Kono visits Guam to meet US counterpart amid upcoming presidential election

By Song Zhongping Source: Global Times Published: 2020/8/29 20:23:40

Photo: CGTN and AFP

Japanese Defense Minister Taro Kono paid a visit to Guam and talked with US Secretary of Defense Mark Esper on Saturday.

The timing is mainly due to the upcoming US presidential election which is scheduled in November. In a bid to win the reelection, US President Donald Trump is eager to show some eye-catching diplomatic performances. It will favor Trump if the US can make some remarkable progress in negotiating the cost of keeping US troops stationed in Japan. Furthermore, if Esper can persuade Japan to coordinate with the US in containing China, or deploy medium-range ballistic missiles in Japan, it will be a triumph for the Trump administration in terms of military and diplomacy.

According to media reports, the US will give priority to the deployment of medium-range missiles in Japan. Kyodo News reported that Kono on Saturday said he and Esper agreed during their first talks since January to cooperate to establish a new missile defense system after Japan decided in June to halt plans to deploy the US-developed Aegis Ashore missile defense system. Kono said he explained to Esper about the ongoing talks for alternatives at Japan's National Security Council. Japan is set to indicate a policy on the new missile defense system in September. 

Although Kono made such rhetoric, it remains difficult for Japan to totally agree with the US to deploy medium-range missiles or cruise missiles. Japan is worried that it will irritate China, which would result in negative consequences to Japan's further development, especially its economic recovery from the COVID-19 pandemic.

Media reports said Kono and Esper agreed on Saturday that they will keep China's maritime assertiveness in the South China Sea and East China Sea in check. When it comes to the East China Sea, Reuters reported Kono said he had confirmed with Esper that islands in the East China Sea disputed by Japan and China are covered by the US-Japan Security Treaty.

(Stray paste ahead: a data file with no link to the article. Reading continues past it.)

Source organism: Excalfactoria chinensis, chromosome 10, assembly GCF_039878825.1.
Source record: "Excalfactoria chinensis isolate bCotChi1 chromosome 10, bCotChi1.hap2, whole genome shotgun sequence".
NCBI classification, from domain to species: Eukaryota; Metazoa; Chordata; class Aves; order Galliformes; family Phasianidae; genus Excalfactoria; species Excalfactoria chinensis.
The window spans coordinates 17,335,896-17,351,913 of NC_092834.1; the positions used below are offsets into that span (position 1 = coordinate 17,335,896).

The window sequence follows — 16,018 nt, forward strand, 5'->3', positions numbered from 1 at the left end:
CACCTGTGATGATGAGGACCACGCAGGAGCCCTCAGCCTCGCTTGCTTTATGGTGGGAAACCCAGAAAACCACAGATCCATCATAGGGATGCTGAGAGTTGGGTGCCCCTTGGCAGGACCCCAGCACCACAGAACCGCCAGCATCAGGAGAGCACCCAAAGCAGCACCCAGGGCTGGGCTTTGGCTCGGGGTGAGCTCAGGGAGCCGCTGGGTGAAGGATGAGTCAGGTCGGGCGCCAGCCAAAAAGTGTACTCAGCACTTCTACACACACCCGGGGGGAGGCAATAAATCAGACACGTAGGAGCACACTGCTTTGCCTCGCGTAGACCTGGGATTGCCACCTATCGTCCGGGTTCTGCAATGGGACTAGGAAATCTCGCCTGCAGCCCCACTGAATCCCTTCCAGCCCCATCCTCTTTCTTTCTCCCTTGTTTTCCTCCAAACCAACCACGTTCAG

The US is working hard to build an anti-China alliance to contain China. It is trying to woo all countries that have frictions with China. Apart from the key claimants in the South China Sea, Japan, which has a dispute with China on the Diaoyu Islands and the delimitation of the continental shelf in the East China Sea, has also become the country the US is trying to rope in. The reiteration that the Diaoyu Islands are covered under the US-Japan Security Treaty embodies the US' such intent.

Although Japan attaches great importance to the significance of the US-Japan Security Treaty, it would not join the US-lead anti-China coalition to contain China exactly as the US hopes it would. As a neighbor of China, Japan has to carefully consider its national interests before making decisions.

In terms of the South China Sea, as a non-regional country of the area, for what reasons has Japan repeatedly meddled in the disputed region? 

Apart from balancing China, Japan has more deep incentives to intervene in the South China Sea issue. The South China Sea is regarded as a "second Persian Gulf," which is rich in natural resources such as petrol and gas. If Japan can gain these resources from the South China Sea, Japan needn't venture as far as the Persian Gulf to seek identical resources, which is both time- and cost- consuming. Japan is equipped with technology, professionals, talents and facilities to coordinate with some countries around the South China Sea to exploit natural resources to meet Japan's energy supply. Restrained by China's nine-dash line, it is not conductive for Japan to engage in cooperating with regional countries in exploring energy. If China's nine-dash line were negated, Japan would have enormously benefited from it. 

In addition, amid the tensions in the South China Sea, Japan may seek to sell some of its second-hand weaponry to some regional countries, so as to pursue certain interests.

Japanese Prime Minister Shinzo Abe declared on Friday that he would resign due to health issues, which indeed is a crucial political event. However, where US-Japan ties head in the future depends on who will be the winner of the upcoming US presidential election. If Trump is reelected, there will be some twists and turns in US-Japan relations. Trump's ambition in negotiating the cost of US troops stationed in Japan will create some spats between the two countries. If Joe Biden becomes the next president, Japan can expect to see a tendency for bilateral ties to go more smoothly. This is because Biden underscores restoring trust with US allies. 

The author is a Chinese military expert and commentator. opinion@globaltimes.com.cn

Posted in: VIEWPOINT

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